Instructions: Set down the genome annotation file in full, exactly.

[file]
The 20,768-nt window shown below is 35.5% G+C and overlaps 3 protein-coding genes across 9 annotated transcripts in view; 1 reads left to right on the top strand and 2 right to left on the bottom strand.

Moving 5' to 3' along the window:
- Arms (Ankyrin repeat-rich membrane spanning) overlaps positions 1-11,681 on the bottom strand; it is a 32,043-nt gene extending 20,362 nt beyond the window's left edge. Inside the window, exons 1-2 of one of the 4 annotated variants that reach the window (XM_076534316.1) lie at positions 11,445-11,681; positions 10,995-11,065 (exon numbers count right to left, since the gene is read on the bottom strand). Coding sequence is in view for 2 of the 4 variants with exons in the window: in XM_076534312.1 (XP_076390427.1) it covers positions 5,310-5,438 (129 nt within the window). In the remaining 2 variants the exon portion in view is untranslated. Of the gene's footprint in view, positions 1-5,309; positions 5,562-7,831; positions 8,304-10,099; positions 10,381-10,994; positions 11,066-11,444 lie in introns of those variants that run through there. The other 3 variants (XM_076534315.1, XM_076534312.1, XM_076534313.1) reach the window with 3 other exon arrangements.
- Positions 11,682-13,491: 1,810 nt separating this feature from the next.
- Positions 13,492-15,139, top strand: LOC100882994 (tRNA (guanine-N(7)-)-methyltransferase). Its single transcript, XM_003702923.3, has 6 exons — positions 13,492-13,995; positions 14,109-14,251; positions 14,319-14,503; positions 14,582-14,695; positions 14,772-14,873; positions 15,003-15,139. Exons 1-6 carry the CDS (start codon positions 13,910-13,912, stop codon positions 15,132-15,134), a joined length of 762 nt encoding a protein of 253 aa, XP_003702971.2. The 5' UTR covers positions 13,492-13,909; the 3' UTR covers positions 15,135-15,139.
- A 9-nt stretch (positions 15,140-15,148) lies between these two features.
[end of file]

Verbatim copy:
The 20,768-nt window shown below is 35.5% G+C and overlaps 3 protein-coding genes across 9 annotated transcripts in view; 1 reads left to right on the top strand and 2 right to left on the bottom strand.

Moving 5' to 3' along the window:
- Arms (Ankyrin repeat-rich membrane spanning) overlaps positions 1-11,681 on the bottom strand; it is a 32,043-nt gene extending 20,362 nt beyond the window's left edge. Inside the window, exons 1-2 of one of the 4 annotated variants that reach the window (XM_076534316.1) lie at positions 11,445-11,681; positions 10,995-11,065 (exon numbers count right to left, since the gene is read on the bottom strand). Coding sequence is in view for 2 of the 4 variants with exons in the window: in XM_076534312.1 (XP_076390427.1) it covers positions 5,310-5,438 (129 nt within the window). In the remaining 2 variants the exon portion in view is untranslated. Of the gene's footprint in view, positions 1-5,309; positions 5,562-7,831; positions 8,304-10,099; positions 10,381-10,994; positions 11,066-11,444 lie in introns of those variants that run through there. The other 3 variants (XM_076534315.1, XM_076534312.1, XM_076534313.1) reach the window with 3 other exon arrangements.
- Positions 11,682-13,491: 1,810 nt separating this feature from the next.
- Positions 13,492-15,139, top strand: LOC100882994 (tRNA (guanine-N(7)-)-methyltransferase). Its single transcript, XM_003702923.3, has 6 exons — positions 13,492-13,995; positions 14,109-14,251; positions 14,319-14,503; positions 14,582-14,695; positions 14,772-14,873; positions 15,003-15,139. Exons 1-6 carry the CDS (start codon positions 13,910-13,912, stop codon positions 15,132-15,134), a joined length of 762 nt encoding a protein of 253 aa, XP_003702971.2. The 5' UTR covers positions 13,492-13,909; the 3' UTR covers positions 15,135-15,139.
- A 9-nt stretch (positions 15,140-15,148) lies between these two features.